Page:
Modern Greek/Lesson 1x

About the Greek languageEdit

Biblical Greek. This section of the Codex Alexandrinus contains Luke 12:54-13:4.

The Greek language is one of the oldest written languages in the world, and Greek literary culture extends back in time even past the invention of writing, to the time of Homer. Greek is a language distinguished by an extraordinarily rich vocabulary. The vast majority of Modern Greek vocabulary is directly inherited from ancient Greek, like άνθρωπος (anthropos - man) or θάλασσα (thalassa - sea). Words of foreign origin have entered the language mainly from Latin, Italian and Ottoman Turkish. During older periods of the Greek language, loan words into Greek acquired Greek inflections, leaving thus only a foreign root word. Modern borrowings (from the 20th century on), especially from French and English, are typically not inflected.

Up until the twentieth century, the archaic (καθαρεύουσα, "katharevousa," "purist") form of the language was the only one with cultural prestige, and was the formal language of government. Over the course of the twentieth century, however, the written language was changed to resemble the modern spoken language, becoming the modern demotic language (δημοτική, "of the people"), which is now the official language of the Greek and Cypriot state. The last change became effective as late as 1981, with the abolition of the polytonic system. This book is about the modern language, not classical or biblical Greek.

Introduction to the writing systemEdit

Fortunately, Greek is spelled mostly phonetically and the Greek alphabet is very easy to learn. You have probably already seen quite a few of the letters before, since they're used in maths, physics and chemistry. Others, particularly the uppercase letters, are often identical or very similar to Latin letters (the letters most of the western European languages, including English, use). Here are some letters that you can immediately recognise, in their upper and lowercase forms:

Letter Pronunciation
Α α alpha
Ι ι iota (yotta)
Κ κ kappa
Ο ο omicron
Τ τ tau (taf)

The capital letters are all exactly the same as in the Latin alphabet. The small letters show some subtle differences:

  • The lowercase alpha looks similar to the 'single-story' lowercase 'ɑ' in English (not the double-story a).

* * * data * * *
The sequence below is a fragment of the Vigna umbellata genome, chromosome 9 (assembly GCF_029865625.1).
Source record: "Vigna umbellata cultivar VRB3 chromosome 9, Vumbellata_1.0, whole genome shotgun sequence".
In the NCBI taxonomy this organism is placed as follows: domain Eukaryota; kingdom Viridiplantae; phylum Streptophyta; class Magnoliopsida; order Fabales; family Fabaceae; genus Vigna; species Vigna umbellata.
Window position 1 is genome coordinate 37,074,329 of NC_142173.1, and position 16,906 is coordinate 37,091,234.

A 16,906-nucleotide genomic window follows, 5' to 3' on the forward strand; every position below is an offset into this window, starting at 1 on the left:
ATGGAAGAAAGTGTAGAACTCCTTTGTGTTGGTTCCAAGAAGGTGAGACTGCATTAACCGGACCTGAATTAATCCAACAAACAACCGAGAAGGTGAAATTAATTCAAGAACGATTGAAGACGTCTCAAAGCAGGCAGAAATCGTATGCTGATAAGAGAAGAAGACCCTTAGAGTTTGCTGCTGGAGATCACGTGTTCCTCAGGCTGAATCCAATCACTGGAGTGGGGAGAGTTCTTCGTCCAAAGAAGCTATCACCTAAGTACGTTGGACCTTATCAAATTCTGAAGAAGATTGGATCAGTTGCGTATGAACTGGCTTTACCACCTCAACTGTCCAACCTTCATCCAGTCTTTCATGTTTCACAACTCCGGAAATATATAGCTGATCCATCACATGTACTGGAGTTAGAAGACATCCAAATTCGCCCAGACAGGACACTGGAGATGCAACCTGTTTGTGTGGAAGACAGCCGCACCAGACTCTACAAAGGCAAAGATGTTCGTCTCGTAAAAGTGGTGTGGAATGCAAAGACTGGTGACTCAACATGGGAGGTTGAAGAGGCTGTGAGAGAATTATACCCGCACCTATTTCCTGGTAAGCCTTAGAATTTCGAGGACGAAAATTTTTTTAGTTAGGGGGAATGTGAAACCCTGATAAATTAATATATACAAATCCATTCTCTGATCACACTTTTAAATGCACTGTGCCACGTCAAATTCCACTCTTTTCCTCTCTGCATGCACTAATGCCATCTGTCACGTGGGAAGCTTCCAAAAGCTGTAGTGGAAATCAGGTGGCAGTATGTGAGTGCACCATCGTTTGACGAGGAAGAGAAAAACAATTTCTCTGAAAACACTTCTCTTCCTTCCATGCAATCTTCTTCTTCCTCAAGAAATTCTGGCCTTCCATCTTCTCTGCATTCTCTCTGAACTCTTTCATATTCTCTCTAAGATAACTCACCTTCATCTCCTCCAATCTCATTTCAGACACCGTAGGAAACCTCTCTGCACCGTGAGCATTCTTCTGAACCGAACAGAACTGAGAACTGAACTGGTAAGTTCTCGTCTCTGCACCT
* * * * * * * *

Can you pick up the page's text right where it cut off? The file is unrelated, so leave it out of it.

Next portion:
• Lowercase kappa and iota looks exactly like a miniature version of the uppercase letter.
  • The lowercase tau is also a miniature version of the capital one, whereas the Latin lowercase "t" is written as a cross stroke.

Knowing these few letters, you can already understand when a cartoon shows people shouting "α!" or "ο!". ο also happens to be the masculine article. το is the one for neuter.

Here's how to pronounce the letters you just learned:

  • Α α is pronounced as the a in father, the IPA symbol is [a]
  • Ι ι is pronounced as the ee in meet, the IPA symbol is [i]
  • Κ κ is pronounced as in keep.
  • Ο ο is pronounced as in obey, the IPA symbol is [o]
  • Τ τ is pronounced as in time (without the extra air at the end that native English speakers like to add), [t]

Let's practice reading some more. For example, do you know the American band whose greatest hit was "Africa"? It's Τότο. (All solutions can be found at the bottom of this page)

Wait!!! Why is there an accent on the omicron?
This accent indicates that the word stress should be on the ο. It's pronounced TOto, not toTO. Every Greek word of at least two syllables gets one accent indicating which syllable is stressed. This is a great feature for learners, since - unlike in English or German for example - you don't have to memorize the stress.

Here's another word for practice: κακάο. This is what the Greeks call cocoa. And κότα means "hen" in Greek.


I would like to introduce you to one more letter in this lesson:

Ρ ρ

This is the letter Rho. It looks like P, but it's actually the Greek equivalent of R. Be careful not to confuse it. Its pronunciation is closer to a Spanish R than an English one.

Knowing this letter and the ones introduced above, you can read quite a few new words. For example, do you recognise the following country names: Ιράκ, Κροατία, Κατάρ? The city Κάιρο? And κάρτα, which means "card" in Greek?

If so, you have already begun to read Greek. Please continue with the next lesson, where you will learn a few more letters and many more words.

Solutions

Α α - Ι ι - Κ κ - Ο ο - Τ τ
Greek Transliteration English
Τότο Tóto Toto
κακάο kakáo cocoa
κότα kóta hen
Ρ ρ
Greek Transliteration English
Ιράκ Irák Iraq
Κροατία Kroatía Croatia
Κατάρ Katár Qatar
Κάιρο Káiro Cairo
κάρτα kárta card

Contents
Lesson 1Lesson 2Lesson 3Lesson 4Lesson 5Lesson 6Lesson 7Lesson 8Lesson 9Lesson 10.1Lesson 10.2Lesson 11Lesson 12Lesson 13Lesson 14Lesson 15Lesson 16AlphabetCredits

Last modified on 29 March 2013, at 10:23